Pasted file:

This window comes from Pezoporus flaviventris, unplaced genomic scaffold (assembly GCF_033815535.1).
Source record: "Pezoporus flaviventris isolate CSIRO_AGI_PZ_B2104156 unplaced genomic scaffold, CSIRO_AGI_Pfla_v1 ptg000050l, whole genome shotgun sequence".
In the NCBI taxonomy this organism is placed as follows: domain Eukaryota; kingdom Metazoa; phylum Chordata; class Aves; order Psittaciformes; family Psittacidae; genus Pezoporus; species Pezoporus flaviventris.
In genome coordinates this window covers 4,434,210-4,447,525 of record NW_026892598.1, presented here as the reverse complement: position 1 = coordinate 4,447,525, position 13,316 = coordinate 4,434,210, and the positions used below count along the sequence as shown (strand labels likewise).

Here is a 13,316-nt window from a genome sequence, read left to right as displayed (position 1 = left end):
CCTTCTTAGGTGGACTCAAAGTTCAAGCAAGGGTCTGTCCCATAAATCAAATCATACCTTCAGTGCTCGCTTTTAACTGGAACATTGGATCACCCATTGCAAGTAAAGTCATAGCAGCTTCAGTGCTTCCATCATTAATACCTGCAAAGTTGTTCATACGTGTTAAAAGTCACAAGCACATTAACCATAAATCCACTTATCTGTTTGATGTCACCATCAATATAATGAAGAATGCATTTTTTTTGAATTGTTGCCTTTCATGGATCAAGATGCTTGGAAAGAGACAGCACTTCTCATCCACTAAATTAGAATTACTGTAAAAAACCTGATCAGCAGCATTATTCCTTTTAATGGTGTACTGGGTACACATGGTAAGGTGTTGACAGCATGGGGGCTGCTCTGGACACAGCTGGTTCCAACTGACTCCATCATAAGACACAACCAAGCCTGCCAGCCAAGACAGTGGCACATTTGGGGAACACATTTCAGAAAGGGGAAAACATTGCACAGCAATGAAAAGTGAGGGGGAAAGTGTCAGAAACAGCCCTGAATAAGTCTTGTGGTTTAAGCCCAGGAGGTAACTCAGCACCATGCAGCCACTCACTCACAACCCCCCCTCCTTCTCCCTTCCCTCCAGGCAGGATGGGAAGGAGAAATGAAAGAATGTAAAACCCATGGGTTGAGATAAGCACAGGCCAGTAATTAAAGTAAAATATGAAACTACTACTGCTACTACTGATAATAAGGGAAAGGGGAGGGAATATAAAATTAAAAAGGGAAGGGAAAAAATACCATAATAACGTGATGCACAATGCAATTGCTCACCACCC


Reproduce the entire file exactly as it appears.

This window comes from Pezoporus flaviventris, unplaced genomic scaffold (assembly GCF_033815535.1).
Source record: "Pezoporus flaviventris isolate CSIRO_AGI_PZ_B2104156 unplaced genomic scaffold, CSIRO_AGI_Pfla_v1 ptg000050l, whole genome shotgun sequence".
In the NCBI taxonomy this organism is placed as follows: domain Eukaryota; kingdom Metazoa; phylum Chordata; class Aves; order Psittaciformes; family Psittacidae; genus Pezoporus; species Pezoporus flaviventris.
In genome coordinates this window covers 4,434,210-4,447,525 of record NW_026892598.1, presented here as the reverse complement: position 1 = coordinate 4,447,525, position 13,316 = coordinate 4,434,210, and the positions used below count along the sequence as shown (strand labels likewise).

Here is a 13,316-nt window from a genome sequence, read left to right as displayed (position 1 = left end):
CCTTCTTAGGTGGACTCAAAGTTCAAGCAAGGGTCTGTCCCATAAATCAAATCATACCTTCAGTGCTCGCTTTTAACTGGAACATTGGATCACCCATTGCAAGTAAAGTCATAGCAGCTTCAGTGCTTCCATCATTAATACCTGCAAAGTTGTTCATACGTGTTAAAAGTCACAAGCACATTAACCATAAATCCACTTATCTGTTTGATGTCACCATCAATATAATGAAGAATGCATTTTTTTTGAATTGTTGCCTTTCATGGATCAAGATGCTTGGAAAGAGACAGCACTTCTCATCCACTAAATTAGAATTACTGTAAAAAACCTGATCAGCAGCATTATTCCTTTTAATGGTGTACTGGGTACACATGGTAAGGTGTTGACAGCATGGGGGCTGCTCTGGACACAGCTGGTTCCAACTGACTCCATCATAAGACACAACCAAGCCTGCCAGCCAAGACAGTGGCACATTTGGGGAACACATTTCAGAAAGGGGAAAACATTGCACAGCAATGAAAAGTGAGGGGGAAAGTGTCAGAAACAGCCCTGAATAAGTCTTGTGGTTTAAGCCCAGGAGGTAACTCAGCACCATGCAGCCACTCACTCACAACCCCCCCTCCTTCTCCCTTCCCTCCAGGCAGGATGGGAAGGAGAAATGAAAGAATGTAAAACCCATGGGTTGAGATAAGCACAGGCCAGTAATTAAAGTAAAATATGAAACTACTACTGCTACTACTGATAATAAGGGAAAGGGGAGGGAATATAAAATTAAAAAGGGAAGGGAAAAAATACCATAATAACGTGATGCACAATGCAATTGCTCACCACCC